University of Cambridge in outsourcing row
Cambridge university maintenance staff being lined up for ‘misguided’ outsourcing deal, warns Unite
The University of Cambridge, one of the wealthiest and most illustrious institutions in the country, has been accused of ‘salami slicing’ over its plans to outsource up to 50 maintenance and estates’ workers to private companies.
Unite the union said that if the proposal was completed by April 1 next year it would be a serious attack on its members’ pensions, HR standards and their status as university employees. It is understood that the first small group to be outsourced will be the lift maintenance team, which could be by the end of this year.
The union called on the university’s top bureaucrat vice chancellor Professor Stephen J Toope to step in and stop these plans.
To reinforce the campaign, Unite members will be staging a demonstration by admin, estates’, helpdesk and stores’ employees outside the Senate House in Cambridge’s King’s Parade at 12pm on Friday (November 12) – and the university’s students were urged to attend to show solidarity.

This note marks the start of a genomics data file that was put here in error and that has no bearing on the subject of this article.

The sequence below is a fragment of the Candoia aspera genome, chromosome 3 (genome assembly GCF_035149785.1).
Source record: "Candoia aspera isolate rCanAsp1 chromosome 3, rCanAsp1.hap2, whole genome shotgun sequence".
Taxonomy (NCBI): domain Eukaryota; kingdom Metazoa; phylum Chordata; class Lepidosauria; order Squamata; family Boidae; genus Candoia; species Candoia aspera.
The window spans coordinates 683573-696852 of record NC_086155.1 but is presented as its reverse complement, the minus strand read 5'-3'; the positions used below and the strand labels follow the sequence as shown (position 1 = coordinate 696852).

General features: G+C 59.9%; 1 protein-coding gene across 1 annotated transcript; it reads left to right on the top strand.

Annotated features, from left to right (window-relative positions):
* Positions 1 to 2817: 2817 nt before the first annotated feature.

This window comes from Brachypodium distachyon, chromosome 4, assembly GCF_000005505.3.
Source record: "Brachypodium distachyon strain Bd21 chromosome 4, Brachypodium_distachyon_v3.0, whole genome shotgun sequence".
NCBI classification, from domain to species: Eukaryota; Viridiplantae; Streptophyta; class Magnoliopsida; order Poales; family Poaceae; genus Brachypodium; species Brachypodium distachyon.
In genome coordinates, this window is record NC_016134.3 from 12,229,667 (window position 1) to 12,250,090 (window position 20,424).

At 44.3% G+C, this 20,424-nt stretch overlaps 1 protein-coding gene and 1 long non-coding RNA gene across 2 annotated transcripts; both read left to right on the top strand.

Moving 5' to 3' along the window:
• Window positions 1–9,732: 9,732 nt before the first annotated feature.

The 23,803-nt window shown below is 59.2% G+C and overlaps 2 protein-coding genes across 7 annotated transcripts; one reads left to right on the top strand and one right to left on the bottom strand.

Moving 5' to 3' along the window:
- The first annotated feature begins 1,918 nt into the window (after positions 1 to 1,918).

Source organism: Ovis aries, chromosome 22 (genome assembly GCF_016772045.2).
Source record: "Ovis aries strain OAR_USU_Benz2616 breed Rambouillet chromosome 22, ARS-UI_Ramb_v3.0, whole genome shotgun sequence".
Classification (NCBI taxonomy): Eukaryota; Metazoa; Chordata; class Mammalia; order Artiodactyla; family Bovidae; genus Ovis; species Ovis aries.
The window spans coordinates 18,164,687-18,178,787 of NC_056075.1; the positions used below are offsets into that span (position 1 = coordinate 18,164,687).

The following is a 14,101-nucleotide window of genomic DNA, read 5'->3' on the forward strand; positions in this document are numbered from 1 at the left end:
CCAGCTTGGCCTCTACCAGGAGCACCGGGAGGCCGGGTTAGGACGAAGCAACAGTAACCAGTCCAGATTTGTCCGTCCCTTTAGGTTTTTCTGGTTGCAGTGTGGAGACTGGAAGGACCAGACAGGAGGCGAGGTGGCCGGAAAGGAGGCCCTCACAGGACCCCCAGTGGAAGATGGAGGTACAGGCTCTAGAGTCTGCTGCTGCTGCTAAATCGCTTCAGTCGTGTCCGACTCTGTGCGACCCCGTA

Unite general secretary Sharon Graham said, “The message from Unite is clear; however, powerful and rich an organisation is, we won’t stand idly by and watch our members have their pay, employment terms and pensions salami sliced in an entirely misguided outsourcing deal.
“It is unacceptable that university bosses have been systematically under-investing in estates and maintenance for a number of years and then decide outsourcing is the answer to current issues. It won’t be.”
Unite regional coordinating officer Ian Maidlow added, “Our members in estates and maintenance have worked tirelessly and uncomplainingly throughout the pandemic to ensure buildings were maintained to a reasonable and safe standard. Their reward is to be told they are no longer wanted – no wonder, they feel betrayed.
“The University of Cambridge is a very wealthy institution,” he continued. “In the year to July 2019, the income was over £2 billion. Of course, there have been major challenges since then, but you don’t meet them by casting aside a loyal and long-serving workforce.
“We call on the university led by the vice chancellor Professor Toope to reverse its decision and negotiate a proper plan in the New Year to invest in this very important area.”
As yet, the name of the outsourced company being primed to take-over has not officially been unveiled.
Unite is dedicated to advancing the jobs, pay and conditions of its members and will fight back against any efforts to diminish workers’ living standards.
By Shaun Noble